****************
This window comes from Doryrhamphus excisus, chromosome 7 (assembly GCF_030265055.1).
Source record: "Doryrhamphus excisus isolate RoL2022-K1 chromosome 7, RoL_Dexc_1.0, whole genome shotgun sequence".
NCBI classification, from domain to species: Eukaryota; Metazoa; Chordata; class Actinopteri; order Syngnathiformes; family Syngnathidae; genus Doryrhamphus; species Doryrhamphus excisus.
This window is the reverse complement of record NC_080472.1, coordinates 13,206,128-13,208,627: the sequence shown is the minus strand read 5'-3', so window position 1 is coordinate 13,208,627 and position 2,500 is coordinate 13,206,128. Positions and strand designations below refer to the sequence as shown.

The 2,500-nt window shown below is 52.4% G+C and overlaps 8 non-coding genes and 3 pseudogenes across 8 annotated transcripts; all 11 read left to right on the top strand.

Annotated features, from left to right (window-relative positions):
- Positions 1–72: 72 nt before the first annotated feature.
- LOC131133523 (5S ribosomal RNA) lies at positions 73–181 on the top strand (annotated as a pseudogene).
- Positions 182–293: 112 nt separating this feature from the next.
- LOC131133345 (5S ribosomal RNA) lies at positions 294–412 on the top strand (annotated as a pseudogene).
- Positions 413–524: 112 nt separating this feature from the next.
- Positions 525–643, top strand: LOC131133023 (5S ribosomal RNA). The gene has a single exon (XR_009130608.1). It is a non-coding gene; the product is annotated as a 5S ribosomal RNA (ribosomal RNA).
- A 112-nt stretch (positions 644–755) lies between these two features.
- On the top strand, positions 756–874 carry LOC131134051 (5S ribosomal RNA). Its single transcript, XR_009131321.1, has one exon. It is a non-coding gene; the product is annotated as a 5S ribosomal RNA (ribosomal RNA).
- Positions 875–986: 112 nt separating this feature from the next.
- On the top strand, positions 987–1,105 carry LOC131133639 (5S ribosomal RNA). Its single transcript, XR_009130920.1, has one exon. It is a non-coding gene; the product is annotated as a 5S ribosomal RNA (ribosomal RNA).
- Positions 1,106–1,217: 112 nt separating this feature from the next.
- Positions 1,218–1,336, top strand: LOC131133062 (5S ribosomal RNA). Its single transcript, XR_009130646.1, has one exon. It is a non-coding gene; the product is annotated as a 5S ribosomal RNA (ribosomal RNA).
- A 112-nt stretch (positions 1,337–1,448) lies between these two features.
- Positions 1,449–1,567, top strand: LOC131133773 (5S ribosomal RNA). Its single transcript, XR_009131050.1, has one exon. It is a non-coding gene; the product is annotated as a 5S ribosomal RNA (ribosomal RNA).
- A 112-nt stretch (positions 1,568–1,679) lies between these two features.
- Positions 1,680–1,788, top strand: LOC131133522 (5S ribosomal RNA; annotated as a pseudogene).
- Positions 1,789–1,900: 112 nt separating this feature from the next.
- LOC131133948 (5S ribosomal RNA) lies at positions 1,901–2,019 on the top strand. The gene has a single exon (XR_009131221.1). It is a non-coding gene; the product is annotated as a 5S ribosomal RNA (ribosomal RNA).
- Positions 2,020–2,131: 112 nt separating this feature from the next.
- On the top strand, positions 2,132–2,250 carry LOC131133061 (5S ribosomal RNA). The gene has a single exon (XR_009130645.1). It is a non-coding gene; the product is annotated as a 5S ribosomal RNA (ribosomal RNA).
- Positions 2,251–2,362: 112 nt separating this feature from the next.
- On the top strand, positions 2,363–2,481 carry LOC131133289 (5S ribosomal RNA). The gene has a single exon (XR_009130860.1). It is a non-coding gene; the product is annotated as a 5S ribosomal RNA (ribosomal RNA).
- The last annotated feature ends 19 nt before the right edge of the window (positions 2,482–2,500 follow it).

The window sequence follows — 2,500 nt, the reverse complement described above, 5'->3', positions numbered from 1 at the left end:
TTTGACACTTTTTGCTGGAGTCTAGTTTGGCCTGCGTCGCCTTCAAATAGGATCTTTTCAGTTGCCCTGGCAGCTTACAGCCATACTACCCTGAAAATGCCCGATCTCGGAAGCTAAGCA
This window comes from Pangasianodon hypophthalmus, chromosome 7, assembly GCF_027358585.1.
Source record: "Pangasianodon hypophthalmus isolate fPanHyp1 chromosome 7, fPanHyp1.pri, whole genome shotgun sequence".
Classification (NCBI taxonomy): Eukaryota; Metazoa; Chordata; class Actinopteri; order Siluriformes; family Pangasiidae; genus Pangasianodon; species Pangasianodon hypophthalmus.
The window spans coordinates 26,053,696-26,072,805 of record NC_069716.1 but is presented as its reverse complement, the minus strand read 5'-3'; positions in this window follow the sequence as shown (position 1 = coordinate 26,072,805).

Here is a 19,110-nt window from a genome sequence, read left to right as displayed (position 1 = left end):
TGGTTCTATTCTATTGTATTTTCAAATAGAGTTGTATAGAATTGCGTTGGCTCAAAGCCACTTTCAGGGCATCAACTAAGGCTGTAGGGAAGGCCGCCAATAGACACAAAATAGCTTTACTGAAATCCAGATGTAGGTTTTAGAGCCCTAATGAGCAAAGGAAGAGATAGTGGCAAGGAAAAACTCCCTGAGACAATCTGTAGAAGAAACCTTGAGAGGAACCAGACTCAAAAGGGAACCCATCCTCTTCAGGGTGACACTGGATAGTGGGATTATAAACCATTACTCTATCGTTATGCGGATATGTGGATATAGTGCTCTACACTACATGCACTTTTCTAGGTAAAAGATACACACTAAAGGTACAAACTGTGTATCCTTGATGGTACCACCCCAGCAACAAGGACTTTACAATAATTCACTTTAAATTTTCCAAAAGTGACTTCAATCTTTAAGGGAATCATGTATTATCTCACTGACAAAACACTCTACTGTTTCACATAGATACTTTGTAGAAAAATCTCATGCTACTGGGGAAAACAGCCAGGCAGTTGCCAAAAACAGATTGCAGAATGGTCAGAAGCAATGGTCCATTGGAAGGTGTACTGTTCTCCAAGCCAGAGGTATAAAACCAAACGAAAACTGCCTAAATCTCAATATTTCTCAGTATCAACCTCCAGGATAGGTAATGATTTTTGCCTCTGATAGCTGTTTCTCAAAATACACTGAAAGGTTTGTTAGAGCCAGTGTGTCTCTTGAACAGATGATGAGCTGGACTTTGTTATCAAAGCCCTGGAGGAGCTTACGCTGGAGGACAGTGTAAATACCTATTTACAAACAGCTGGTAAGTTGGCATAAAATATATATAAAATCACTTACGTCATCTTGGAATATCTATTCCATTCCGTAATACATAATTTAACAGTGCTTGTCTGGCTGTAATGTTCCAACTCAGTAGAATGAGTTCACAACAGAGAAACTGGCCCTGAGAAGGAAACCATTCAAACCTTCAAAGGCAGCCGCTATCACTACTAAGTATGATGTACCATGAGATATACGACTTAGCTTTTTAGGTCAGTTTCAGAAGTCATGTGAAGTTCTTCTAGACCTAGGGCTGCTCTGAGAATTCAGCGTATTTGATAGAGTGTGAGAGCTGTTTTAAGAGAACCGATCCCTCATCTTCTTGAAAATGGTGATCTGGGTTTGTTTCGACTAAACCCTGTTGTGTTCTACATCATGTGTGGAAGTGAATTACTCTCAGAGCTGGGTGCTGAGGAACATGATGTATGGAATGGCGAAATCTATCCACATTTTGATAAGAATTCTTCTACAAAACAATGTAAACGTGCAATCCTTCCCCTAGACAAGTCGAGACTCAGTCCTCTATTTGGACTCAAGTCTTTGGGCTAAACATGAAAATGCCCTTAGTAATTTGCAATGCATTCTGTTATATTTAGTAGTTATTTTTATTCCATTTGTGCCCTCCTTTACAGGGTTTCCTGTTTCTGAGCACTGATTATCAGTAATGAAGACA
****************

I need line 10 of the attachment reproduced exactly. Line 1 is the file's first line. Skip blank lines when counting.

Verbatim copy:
- LOC131133345 (5S ribosomal RNA) lies at positions 294–412 on the top strand (annotated as a pseudogene).